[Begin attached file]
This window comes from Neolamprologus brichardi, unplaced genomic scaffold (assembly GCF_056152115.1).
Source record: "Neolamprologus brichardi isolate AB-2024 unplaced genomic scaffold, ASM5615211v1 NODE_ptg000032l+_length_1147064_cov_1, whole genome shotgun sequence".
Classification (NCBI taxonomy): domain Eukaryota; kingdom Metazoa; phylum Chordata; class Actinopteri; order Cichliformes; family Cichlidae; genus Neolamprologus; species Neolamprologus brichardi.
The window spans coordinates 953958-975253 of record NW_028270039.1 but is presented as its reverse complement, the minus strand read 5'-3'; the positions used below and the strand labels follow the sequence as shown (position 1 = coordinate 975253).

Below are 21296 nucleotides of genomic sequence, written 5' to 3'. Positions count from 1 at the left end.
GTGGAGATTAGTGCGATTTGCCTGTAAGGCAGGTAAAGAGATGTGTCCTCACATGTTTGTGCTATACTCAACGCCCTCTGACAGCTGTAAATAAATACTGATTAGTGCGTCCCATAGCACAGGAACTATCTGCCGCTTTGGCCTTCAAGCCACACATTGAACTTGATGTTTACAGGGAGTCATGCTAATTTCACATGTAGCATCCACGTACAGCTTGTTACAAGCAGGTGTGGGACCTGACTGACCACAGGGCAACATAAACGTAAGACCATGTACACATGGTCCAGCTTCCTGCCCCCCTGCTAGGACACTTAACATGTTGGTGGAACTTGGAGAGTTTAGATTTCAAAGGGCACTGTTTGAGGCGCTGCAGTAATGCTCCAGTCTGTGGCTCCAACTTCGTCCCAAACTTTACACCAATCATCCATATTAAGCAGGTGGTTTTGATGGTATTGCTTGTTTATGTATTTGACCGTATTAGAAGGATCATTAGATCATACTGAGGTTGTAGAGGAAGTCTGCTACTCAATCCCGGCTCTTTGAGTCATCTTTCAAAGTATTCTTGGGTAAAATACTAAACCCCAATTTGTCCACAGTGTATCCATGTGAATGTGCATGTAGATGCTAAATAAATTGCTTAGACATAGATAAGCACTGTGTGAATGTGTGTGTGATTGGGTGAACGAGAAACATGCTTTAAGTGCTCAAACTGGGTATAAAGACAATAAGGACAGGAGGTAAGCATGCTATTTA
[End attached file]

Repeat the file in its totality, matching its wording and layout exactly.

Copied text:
This window comes from Neolamprologus brichardi, unplaced genomic scaffold (assembly GCF_056152115.1).
Source record: "Neolamprologus brichardi isolate AB-2024 unplaced genomic scaffold, ASM5615211v1 NODE_ptg000032l+_length_1147064_cov_1, whole genome shotgun sequence".
Classification (NCBI taxonomy): domain Eukaryota; kingdom Metazoa; phylum Chordata; class Actinopteri; order Cichliformes; family Cichlidae; genus Neolamprologus; species Neolamprologus brichardi.
The window spans coordinates 953958-975253 of record NW_028270039.1 but is presented as its reverse complement, the minus strand read 5'-3'; the positions used below and the strand labels follow the sequence as shown (position 1 = coordinate 975253).

Below are 21296 nucleotides of genomic sequence, written 5' to 3'. Positions count from 1 at the left end.
GTGGAGATTAGTGCGATTTGCCTGTAAGGCAGGTAAAGAGATGTGTCCTCACATGTTTGTGCTATACTCAACGCCCTCTGACAGCTGTAAATAAATACTGATTAGTGCGTCCCATAGCACAGGAACTATCTGCCGCTTTGGCCTTCAAGCCACACATTGAACTTGATGTTTACAGGGAGTCATGCTAATTTCACATGTAGCATCCACGTACAGCTTGTTACAAGCAGGTGTGGGACCTGACTGACCACAGGGCAACATAAACGTAAGACCATGTACACATGGTCCAGCTTCCTGCCCCCCTGCTAGGACACTTAACATGTTGGTGGAACTTGGAGAGTTTAGATTTCAAAGGGCACTGTTTGAGGCGCTGCAGTAATGCTCCAGTCTGTGGCTCCAACTTCGTCCCAAACTTTACACCAATCATCCATATTAAGCAGGTGGTTTTGATGGTATTGCTTGTTTATGTATTTGACCGTATTAGAAGGATCATTAGATCATACTGAGGTTGTAGAGGAAGTCTGCTACTCAATCCCGGCTCTTTGAGTCATCTTTCAAAGTATTCTTGGGTAAAATACTAAACCCCAATTTGTCCACAGTGTATCCATGTGAATGTGCATGTAGATGCTAAATAAATTGCTTAGACATAGATAAGCACTGTGTGAATGTGTGTGTGATTGGGTGAACGAGAAACATGCTTTAAGTGCTCAAACTGGGTATAAAGACAATAAGGACAGGAGGTAAGCATGCTATTTA